Suzanne and Peter, from Great Bromley in Essex, remember the joy their daughter found in creating things. “I can’t remember a time when Nicole wasn’t immersing herself in crafts like painting, pottery, knitting and cooking or baking,” said Suzanne. “At primary school she was always drawing and would take great pride in leaving little designs and messages around the house for me to find. They were usually telling me how much she loved me. As she grew older her favourite form of relaxation was physical activity; she’d go to the gym, swim and take long, long walks wherever she was in the world. She was also passionate about Italy and Italian cuisine and Slovakia, where I was born, drawing inspiration from folk traditions for her final year project at the college.”

It was clear that Nicole was an exceptional student, winning many national awards and competitions while on the degree programme. At 20 she was thrust into the limelight when she became the BBC Young Designer of the Year. Her prize, apart from earning recognition from the fashion industry, was to travel to San Diego, California to work with legendary fashion luminary Zandra Rhodes. This experience only fired Nicole’s passion for fashion design and her final womenswear collection was outstanding, resulting in a first class honours degree.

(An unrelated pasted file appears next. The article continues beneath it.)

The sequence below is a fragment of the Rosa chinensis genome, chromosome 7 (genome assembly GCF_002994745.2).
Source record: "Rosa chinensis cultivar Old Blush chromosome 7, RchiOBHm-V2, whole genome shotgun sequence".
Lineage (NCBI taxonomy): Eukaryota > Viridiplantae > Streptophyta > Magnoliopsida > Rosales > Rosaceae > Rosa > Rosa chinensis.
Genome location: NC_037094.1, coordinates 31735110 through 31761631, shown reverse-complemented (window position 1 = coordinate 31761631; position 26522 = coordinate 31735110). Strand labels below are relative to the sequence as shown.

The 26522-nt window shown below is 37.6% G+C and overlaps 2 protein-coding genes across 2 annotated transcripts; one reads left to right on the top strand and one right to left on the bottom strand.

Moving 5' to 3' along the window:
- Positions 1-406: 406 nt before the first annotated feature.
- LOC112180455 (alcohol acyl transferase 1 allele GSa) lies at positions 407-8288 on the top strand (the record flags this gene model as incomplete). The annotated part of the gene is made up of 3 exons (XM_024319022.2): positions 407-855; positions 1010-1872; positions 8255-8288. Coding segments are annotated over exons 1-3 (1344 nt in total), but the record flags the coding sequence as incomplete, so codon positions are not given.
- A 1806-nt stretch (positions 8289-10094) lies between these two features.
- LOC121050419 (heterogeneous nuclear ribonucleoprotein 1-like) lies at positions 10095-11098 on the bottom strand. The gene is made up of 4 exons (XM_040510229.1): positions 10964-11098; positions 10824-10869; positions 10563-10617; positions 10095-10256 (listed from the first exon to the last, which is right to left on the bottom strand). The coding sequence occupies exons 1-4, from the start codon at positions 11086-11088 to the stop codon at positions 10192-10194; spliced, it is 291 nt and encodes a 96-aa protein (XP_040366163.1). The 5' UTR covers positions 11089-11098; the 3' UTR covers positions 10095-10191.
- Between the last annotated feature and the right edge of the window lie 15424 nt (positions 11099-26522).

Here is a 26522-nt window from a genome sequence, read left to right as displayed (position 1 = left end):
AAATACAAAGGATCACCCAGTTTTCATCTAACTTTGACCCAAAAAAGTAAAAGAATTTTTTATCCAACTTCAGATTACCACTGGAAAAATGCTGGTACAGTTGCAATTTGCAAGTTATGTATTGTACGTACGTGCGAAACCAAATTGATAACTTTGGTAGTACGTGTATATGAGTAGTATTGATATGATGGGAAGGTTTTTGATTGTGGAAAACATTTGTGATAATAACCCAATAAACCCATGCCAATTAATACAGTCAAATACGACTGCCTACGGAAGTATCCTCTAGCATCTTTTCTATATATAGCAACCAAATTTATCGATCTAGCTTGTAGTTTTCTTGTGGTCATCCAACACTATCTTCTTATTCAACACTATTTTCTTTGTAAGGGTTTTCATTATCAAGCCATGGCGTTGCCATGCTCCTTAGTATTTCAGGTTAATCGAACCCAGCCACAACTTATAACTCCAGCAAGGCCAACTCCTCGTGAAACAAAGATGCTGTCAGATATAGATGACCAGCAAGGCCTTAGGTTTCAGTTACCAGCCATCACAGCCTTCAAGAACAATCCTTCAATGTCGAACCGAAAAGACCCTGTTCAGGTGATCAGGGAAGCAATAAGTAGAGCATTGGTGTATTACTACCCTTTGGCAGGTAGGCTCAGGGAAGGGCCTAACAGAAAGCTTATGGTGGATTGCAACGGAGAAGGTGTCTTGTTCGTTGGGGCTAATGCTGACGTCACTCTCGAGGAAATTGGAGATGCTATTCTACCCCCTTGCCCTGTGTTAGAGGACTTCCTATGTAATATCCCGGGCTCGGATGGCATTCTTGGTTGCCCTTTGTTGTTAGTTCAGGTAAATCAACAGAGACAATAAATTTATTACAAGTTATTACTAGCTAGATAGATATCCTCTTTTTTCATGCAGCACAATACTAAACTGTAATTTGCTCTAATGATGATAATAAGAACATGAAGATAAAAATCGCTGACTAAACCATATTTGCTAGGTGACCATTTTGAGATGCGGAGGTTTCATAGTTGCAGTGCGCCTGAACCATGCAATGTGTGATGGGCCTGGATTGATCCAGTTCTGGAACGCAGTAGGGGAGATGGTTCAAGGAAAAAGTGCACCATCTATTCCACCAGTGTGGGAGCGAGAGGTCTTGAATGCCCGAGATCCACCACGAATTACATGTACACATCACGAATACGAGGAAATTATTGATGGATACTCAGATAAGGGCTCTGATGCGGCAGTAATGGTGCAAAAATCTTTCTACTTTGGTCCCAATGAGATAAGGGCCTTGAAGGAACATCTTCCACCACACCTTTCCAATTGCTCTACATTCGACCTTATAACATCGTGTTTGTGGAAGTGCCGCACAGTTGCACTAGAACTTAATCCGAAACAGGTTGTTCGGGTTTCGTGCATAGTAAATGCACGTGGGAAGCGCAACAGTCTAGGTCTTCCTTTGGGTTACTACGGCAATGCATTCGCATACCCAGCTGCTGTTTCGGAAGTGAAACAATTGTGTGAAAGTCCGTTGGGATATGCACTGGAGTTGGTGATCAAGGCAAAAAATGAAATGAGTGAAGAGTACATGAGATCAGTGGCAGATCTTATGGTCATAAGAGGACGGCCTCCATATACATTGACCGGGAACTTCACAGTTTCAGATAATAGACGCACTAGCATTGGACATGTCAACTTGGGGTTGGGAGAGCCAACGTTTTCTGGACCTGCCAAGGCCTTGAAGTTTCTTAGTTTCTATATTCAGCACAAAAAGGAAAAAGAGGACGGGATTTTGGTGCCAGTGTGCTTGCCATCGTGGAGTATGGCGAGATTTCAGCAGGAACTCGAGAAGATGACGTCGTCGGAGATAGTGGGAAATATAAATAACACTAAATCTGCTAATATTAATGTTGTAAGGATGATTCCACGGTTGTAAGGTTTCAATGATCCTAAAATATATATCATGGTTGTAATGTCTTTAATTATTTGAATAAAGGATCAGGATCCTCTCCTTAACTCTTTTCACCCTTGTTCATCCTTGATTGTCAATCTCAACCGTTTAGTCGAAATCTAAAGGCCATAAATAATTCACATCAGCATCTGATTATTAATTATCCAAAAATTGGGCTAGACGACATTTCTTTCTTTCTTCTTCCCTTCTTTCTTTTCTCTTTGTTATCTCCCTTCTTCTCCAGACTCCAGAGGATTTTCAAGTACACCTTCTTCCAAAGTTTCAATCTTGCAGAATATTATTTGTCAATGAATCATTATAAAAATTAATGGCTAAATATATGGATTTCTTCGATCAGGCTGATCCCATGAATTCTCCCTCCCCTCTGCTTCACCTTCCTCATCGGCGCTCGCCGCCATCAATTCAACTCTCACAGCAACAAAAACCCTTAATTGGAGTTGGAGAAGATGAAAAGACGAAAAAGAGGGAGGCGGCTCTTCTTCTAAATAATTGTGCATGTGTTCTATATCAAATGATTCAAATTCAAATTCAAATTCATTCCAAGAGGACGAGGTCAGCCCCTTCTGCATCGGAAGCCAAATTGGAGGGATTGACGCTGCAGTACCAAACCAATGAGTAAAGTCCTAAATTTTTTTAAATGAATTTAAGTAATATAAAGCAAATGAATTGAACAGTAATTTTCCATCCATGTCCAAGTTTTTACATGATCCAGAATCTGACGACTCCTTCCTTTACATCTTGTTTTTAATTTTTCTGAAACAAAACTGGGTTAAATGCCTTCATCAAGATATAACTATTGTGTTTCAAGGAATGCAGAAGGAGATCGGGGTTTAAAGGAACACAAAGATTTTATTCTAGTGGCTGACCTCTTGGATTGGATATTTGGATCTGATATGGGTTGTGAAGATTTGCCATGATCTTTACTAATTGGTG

Nicole was blessed with a talent some of us can only dream about, so it only seemed natural that this success should be followed by 11 glorious years working for Sir Paul Smith as his assistant in London. But for Nicole family and friends always came first, and she was very close to her parents, Suzanne and Peter, and her older brother Jamie. Hers was a life filled with vibrancy, colour and laughter then, in December 2010, Nicole felt a lump in her breast. She was diagnosed with breast cancer, a grade three, the fastest growing form of breast cancer. Chemotherapy, surgery and radiotherapy led to an improvement but the cancer came back and she was told it was terminal and that she had four to six months to live. Rather than suffer the debilitating side effects of chemo for a second time, Nicole tried complementary therapies to combat the disease and have a better quality of life but the cancer had spread and, in March 2013, Nicole died.